Tigers surge past Senators | RecordCourier.com

Tigers surge past Senators

Junior Austin Aiken (72) sacks Carson quarterback Daniel Morrison (15) for a loss Thursday night in a Tigers 31-17 win over the Senators.
Brad Coman |

Alex Harker ran back an interception 27 yards for a touchdown Thursday night as the Douglas High football team scored 11 points during a game-turning span of 19 seconds at the end of the third on its way to a 31-17 victory against Carson in the state capital.

Douglas (3-1 Sierra League, 5-4 overall) turned a 17-13 deficit into a 24-17 lead and went on to win the 75th renewal of Nevada’s oldest prep football rivalry.

Exciting times? Just listen to coach Ernie Monfiletto when asked about a critical goal line stand early in the fourth quarter that enabled the Tigers to protect their seven-point lead.

“They played out of their minds,” Monfiletto said, motioning toward his celebrating team on the north end of the field. “The energy … look at them over there. I couldn’t be prouder.”

“What’s the old saying about a wounded bear being dangerous? We wanted to play like a wounded bear.” — Austin Aiken

Carson (2-2, 5-4) had moved to first-and goal at the 2, only to come away with no points after Reagan Roberson partially blocked Johnny Barahona’s 30-yard field goal attempt with 8:48 left to play.

Here is how the goal line stand transpired. On first down, a wall of Tigers stopped Carson’s Spencer Rogers at the 3. Next, Michael Cobb threw Tyler Huling for a 3-yard loss on a sweep. On third down, Austin Aiken along with Daniel Rich and Ryland DeSomber swarmed over explosive Abel Carter for another 3-yard at the 9.

“We knew we would have to play hard,” said Aiken, a 6-foot-3, 255-pound junior lineman. “We played like an animal. What’s the old say about a wounded bear being dangerous? We wanted to play like a wounded bear.”

A delay of game penalty set Carson back to the 14 and moments later their field goal attempt failed.

“Credit Douglas, they did an exceptional job in the red zone,” Carson coach Blair Roman said. “We had the ball three times in the red zone and didn’t score (a touchdown). Douglas stepped up in the red zone and that was the difference in the game.”

One trip into the red zone resulted in Barahona’s 24-yard field goal in the second quarter — the Senators led 10-6 at that point — and Kane Hoyopatubbi intercepted a pass in the end zone to seal the victory with 28 seconds left.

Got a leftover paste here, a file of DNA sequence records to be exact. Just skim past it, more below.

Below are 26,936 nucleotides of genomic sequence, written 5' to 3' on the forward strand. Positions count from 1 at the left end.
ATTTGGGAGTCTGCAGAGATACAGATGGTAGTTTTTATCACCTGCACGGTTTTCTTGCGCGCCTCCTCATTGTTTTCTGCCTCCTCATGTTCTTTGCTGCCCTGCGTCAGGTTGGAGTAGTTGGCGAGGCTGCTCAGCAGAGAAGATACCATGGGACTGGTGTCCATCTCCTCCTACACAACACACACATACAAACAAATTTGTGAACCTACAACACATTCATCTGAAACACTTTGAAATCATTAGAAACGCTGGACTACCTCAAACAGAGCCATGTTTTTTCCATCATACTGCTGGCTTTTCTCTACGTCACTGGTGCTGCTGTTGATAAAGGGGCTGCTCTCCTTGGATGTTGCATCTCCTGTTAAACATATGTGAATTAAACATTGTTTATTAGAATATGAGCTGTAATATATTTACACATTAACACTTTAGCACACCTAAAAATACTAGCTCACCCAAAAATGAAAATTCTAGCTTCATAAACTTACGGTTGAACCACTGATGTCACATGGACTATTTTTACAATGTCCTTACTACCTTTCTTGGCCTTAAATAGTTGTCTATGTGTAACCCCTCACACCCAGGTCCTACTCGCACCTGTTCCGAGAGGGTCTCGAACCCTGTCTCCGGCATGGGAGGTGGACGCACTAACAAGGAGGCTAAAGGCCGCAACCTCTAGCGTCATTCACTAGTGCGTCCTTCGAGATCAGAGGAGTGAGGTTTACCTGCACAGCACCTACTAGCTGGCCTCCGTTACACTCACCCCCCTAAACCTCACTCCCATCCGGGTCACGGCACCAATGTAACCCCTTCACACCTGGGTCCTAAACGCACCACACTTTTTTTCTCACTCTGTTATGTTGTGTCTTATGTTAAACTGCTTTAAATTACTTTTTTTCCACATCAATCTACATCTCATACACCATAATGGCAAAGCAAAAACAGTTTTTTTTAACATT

The game’s complexion, however, turned at the end of the third quarter after Douglas mounted a 17-play drive that culminated with Josh Gurule’s career-long 42-yard field goal to cut Carson’s lead to 17-16. On the next play from scrimmage, Harker delivered his pick-six and DeSomber ran in the 2-point conversion to make it 24-17 with 1:33 showing on the clock.

“Coach Monfiletto told me to watch for the out pattern,” said Harker, a senior cornerback. “I saw it and just stepped in. With all the adrenalin, I was afraid I wasn’t going to catch it. I caught it here (crook of the arm) and when I made sure it was secure, I looked up and had nothing but a clear path to the end zone.”

Carson was led by Carter, who rushed for 203 yards on 21 carries and scored on 25 and 28 yards. The junior’s touchdown runs gave the Senators leads of 7-6 and 17-13.

“I’m disappointed we lost, but not disappointed in the kids,” Roman said. “We played so hard; played our hearts out. Things didn’t go our way. I’m just disappointed we weren’t able to come out on top.”

Monfiletto had said beforehand that ball control would be a key and the Tigers opened the game with a drive that took 5 minutes, 16 seconds off the clock, capped by DeSomber’s 3-yard touchdown run. They ended the first half when quarterback Hunter Hickey and tight end Roberson collaborated on a 17-yard touchdown pass over the middle with 4 seconds to go. The drive covered 80 yards in 11 plays and ended with the third-and-12 touchdown pass.

Hickey gained 93 yards on 15 carries, capped by a 2-yard touchdown run with 1:49 left to play, and his 33-yard pass to Harker set up the first touchdown.